If you are like me, you probably have been to at least a few different anti-racism training workshops. And, if you are like me, you probably have had mixed reactions to them.
Well, on Monday afternoon, here at Wartburg Seminary, I was fortunate enough to have participated in one of the very best I have ever attended, and I wanted to share a little bit about it here. It was led by the Rev. CeCee Mills, who is an Assistant to the Bishop in the North Carolina Synod of the ELCA. I have heard anecdotally from a handful of people who attended, and all of the feedback has been amazing, which was my experience as well. So, I just thought I would share what made it so good, from my perspective.
First, I really appreciated how she called us into the space. [After having read The Art of the Gathering, I pay so much more attention to this now!] Her introduction was fabulous and she invited us to be fully present, bringing our attention to our bodies and helping us both relax and focus. She gave us permission to leave if needed, to interrupt with questions–basically to just be comfortable in the space, and comfortable with her. As she went through her presentation, I found Rev. Mills to have a warm, relaxed presence, and a nice sense of humor that never felt forced, but kept us engaged and lifted the mood.
She started by talking about brain science and the way that our brains are hardwired to fill in information, to fill in the blanks. This is helpful, because it makes us adaptive and speeds our learning, and it help keep us safe. But of course, it also causes problems, because any time we fill in information that isn’t there, we are filling it in using our own biases. More about bias in a sec.
For that reason, she emphasized that often we just need to slow down our brain to make sure we aren’t filling in incorrect information. Therefore, her presentation was all about disruption: stopping ourselves in the midst of our processing, and asking, “What do I not know?”
For me, as I was thinking about this, it made me realize that when we are trying to invite people [others and ourselves!] into new ways of thinking, it’s not so much about changing people’s minds, but changing the ways they make up their own minds: inviting them into a different process.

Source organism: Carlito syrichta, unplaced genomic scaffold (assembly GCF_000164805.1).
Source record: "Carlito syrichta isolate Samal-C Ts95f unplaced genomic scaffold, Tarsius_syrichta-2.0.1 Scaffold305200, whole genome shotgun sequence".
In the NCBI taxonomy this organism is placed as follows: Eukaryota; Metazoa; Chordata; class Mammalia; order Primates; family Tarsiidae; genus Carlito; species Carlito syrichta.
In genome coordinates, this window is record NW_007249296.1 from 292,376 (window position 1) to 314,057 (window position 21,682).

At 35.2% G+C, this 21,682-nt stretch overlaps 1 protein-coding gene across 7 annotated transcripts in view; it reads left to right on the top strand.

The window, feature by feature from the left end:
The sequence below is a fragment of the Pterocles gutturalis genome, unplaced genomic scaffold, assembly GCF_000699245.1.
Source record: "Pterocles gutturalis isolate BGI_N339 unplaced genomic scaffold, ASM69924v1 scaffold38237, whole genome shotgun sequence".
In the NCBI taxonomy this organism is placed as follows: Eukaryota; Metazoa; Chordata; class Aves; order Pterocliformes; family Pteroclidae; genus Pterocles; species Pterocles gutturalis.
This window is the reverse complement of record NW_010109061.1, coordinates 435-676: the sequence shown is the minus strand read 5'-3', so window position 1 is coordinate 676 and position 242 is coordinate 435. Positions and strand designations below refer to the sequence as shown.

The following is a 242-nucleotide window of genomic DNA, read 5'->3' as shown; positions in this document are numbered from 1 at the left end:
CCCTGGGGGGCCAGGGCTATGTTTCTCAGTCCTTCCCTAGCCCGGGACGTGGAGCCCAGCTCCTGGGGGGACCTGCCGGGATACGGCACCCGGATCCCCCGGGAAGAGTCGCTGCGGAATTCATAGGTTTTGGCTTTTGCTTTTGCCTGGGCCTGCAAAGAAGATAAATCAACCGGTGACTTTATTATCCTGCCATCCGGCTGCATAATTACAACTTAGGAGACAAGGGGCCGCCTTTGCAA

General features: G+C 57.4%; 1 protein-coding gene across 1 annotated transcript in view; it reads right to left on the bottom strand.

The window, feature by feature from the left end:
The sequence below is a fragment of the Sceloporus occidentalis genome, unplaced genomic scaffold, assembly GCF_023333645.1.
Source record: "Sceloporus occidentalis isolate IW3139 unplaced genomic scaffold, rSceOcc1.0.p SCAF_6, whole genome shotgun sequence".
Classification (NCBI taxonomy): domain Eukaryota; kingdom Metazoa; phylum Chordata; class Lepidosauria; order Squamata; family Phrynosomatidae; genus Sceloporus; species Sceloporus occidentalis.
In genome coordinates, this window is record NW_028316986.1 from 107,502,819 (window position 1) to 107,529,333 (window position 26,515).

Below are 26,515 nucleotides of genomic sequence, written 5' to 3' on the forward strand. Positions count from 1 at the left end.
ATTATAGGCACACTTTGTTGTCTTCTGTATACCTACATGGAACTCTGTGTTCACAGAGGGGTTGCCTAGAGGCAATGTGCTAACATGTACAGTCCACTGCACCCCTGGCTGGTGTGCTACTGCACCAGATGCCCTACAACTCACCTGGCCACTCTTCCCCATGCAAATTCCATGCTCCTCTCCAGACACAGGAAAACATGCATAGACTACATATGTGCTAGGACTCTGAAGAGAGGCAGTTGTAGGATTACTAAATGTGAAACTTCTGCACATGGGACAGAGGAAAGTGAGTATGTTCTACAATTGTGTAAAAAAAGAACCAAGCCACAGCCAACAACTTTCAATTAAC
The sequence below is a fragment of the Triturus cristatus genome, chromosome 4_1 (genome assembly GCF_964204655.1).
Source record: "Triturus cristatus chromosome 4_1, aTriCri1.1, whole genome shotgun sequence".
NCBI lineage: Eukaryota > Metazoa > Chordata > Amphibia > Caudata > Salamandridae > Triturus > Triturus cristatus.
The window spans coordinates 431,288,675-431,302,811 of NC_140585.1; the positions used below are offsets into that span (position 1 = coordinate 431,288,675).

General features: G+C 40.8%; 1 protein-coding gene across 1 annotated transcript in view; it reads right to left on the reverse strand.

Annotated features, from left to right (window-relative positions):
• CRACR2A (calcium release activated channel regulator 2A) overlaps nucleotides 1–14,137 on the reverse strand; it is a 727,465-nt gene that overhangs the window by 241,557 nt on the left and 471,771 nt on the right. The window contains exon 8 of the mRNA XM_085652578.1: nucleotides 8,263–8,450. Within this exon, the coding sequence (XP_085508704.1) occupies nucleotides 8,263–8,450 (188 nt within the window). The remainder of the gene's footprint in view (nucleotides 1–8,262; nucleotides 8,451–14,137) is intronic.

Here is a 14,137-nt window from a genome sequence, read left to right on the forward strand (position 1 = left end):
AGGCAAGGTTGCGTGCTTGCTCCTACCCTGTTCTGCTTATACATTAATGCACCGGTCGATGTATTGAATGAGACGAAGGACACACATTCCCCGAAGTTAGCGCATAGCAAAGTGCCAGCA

She also spent a bit of time talking about the fact that most of what what we have been taught [about everything, including people] has to do with money. I hadn’t really thought about that before, but more than I have been reflecting on it the more I realize what a significant point it is. When we live in a society where capitalism is our ultimate god, the kind of training that happens at a very young age is meant to fuel consumerism: cultivating ideas that wealth and education are signs of superiority, for example. [Rev. Mills actually gave a lighthearted but telling example of why tomato is classified as a vegetable; it has to do with trade protections and therefore taxes. You’ll have to Google it if you want to learn more.]
The heart of her presentation, at least in my view, was really about implicit bias. She explained that implicit bias is neither positive or negative–it just is, but it can have positive or negative outcomes. And, pointedly, some of these negative outcomes are: an “us/them” mentality [immigrants are taking our jobs]; the fabrication of “ill-perceived dangers” [Black men are dangerous]; and the short-changing of possibilities for learning and growth about something/someone that is different or new.
In the final part of her presentation, she gave us some concrete strategies for disrupting our own thinking, and/or disrupting a conversation where someone else is displaying implicit bias with negative consequences–making a sexist or racist remark, for example. She talked about the importance of inquiry: asking the speaker to tell you more, and asking more questions. She also mentioned “reframing”: trying to restate what is being said in such a way as to make more obvious the negative ramifications of the statement. She emphasized listening, of course, and having the courage to be both wrong and vulnerable–neither of which come easily to most of us. She also reminded us that shaming does not work, and that “right is relative”–there are many more than two sides to any argument, and we learn and grow when we keep ourselves open to different views and different ways of thinking.
Finally, I really appreciated how she connected this anti-racism work to her own deep faith, emphasizing that for her, her faith in Jesus Christ and her commitment to social justice go together: there is no separation, and they both are all-encompassing.
Overall, I came away enthusiastic and optimistic, even though I was also emotionally tired—really engaging these issues is intense and effortful.
She was fabulous, and I would highly recommend her if you are thinking about an anti-racism workshop in your own context. I’m grateful for the time she was with us, and I will continue to think about the wisdom she shared.